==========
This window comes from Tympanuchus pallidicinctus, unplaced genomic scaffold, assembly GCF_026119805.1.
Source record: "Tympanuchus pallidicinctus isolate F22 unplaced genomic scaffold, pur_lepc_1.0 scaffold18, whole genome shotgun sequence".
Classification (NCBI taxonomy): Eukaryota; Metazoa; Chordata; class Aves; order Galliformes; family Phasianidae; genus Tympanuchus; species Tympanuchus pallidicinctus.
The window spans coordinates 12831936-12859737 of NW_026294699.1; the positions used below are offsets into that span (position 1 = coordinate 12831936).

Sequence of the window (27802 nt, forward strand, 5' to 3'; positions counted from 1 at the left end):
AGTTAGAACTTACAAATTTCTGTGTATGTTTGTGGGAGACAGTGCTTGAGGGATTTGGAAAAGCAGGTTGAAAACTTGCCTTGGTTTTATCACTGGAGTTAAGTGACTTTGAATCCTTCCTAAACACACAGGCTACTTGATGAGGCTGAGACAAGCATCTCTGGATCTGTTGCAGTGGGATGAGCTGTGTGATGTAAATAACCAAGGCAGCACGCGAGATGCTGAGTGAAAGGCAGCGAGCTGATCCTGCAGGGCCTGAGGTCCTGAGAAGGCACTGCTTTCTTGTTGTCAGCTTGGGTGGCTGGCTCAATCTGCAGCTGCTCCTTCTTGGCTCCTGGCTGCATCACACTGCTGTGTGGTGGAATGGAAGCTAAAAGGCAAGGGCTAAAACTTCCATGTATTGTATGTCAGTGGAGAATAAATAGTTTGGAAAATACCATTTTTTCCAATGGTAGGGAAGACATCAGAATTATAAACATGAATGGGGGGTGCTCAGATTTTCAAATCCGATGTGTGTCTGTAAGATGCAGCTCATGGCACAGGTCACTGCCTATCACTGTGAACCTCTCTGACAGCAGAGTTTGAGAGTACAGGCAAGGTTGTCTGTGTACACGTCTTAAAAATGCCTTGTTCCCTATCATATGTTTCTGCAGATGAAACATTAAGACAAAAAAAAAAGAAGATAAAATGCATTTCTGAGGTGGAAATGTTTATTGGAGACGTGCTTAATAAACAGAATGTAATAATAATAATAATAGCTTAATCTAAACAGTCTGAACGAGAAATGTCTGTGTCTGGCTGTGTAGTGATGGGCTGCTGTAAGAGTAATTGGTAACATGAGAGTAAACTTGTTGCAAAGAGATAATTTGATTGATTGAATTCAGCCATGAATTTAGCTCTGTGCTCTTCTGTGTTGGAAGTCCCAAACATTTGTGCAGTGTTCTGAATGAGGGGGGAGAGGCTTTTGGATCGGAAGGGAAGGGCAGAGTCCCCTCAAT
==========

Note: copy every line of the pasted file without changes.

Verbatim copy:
This window comes from Tympanuchus pallidicinctus, unplaced genomic scaffold, assembly GCF_026119805.1.
Source record: "Tympanuchus pallidicinctus isolate F22 unplaced genomic scaffold, pur_lepc_1.0 scaffold18, whole genome shotgun sequence".
Classification (NCBI taxonomy): Eukaryota; Metazoa; Chordata; class Aves; order Galliformes; family Phasianidae; genus Tympanuchus; species Tympanuchus pallidicinctus.
The window spans coordinates 12831936-12859737 of NW_026294699.1; the positions used below are offsets into that span (position 1 = coordinate 12831936).

Sequence of the window (27802 nt, forward strand, 5' to 3'; positions counted from 1 at the left end):
AGTTAGAACTTACAAATTTCTGTGTATGTTTGTGGGAGACAGTGCTTGAGGGATTTGGAAAAGCAGGTTGAAAACTTGCCTTGGTTTTATCACTGGAGTTAAGTGACTTTGAATCCTTCCTAAACACACAGGCTACTTGATGAGGCTGAGACAAGCATCTCTGGATCTGTTGCAGTGGGATGAGCTGTGTGATGTAAATAACCAAGGCAGCACGCGAGATGCTGAGTGAAAGGCAGCGAGCTGATCCTGCAGGGCCTGAGGTCCTGAGAAGGCACTGCTTTCTTGTTGTCAGCTTGGGTGGCTGGCTCAATCTGCAGCTGCTCCTTCTTGGCTCCTGGCTGCATCACACTGCTGTGTGGTGGAATGGAAGCTAAAAGGCAAGGGCTAAAACTTCCATGTATTGTATGTCAGTGGAGAATAAATAGTTTGGAAAATACCATTTTTTCCAATGGTAGGGAAGACATCAGAATTATAAACATGAATGGGGGGTGCTCAGATTTTCAAATCCGATGTGTGTCTGTAAGATGCAGCTCATGGCACAGGTCACTGCCTATCACTGTGAACCTCTCTGACAGCAGAGTTTGAGAGTACAGGCAAGGTTGTCTGTGTACACGTCTTAAAAATGCCTTGTTCCCTATCATATGTTTCTGCAGATGAAACATTAAGACAAAAAAAAAAGAAGATAAAATGCATTTCTGAGGTGGAAATGTTTATTGGAGACGTGCTTAATAAACAGAATGTAATAATAATAATAATAGCTTAATCTAAACAGTCTGAACGAGAAATGTCTGTGTCTGGCTGTGTAGTGATGGGCTGCTGTAAGAGTAATTGGTAACATGAGAGTAAACTTGTTGCAAAGAGATAATTTGATTGATTGAATTCAGCCATGAATTTAGCTCTGTGCTCTTCTGTGTTGGAAGTCCCAAACATTTGTGCAGTGTTCTGAATGAGGGGGGAGAGGCTTTTGGATCGGAAGGGAAGGGCAGAGTCCCCTCAAT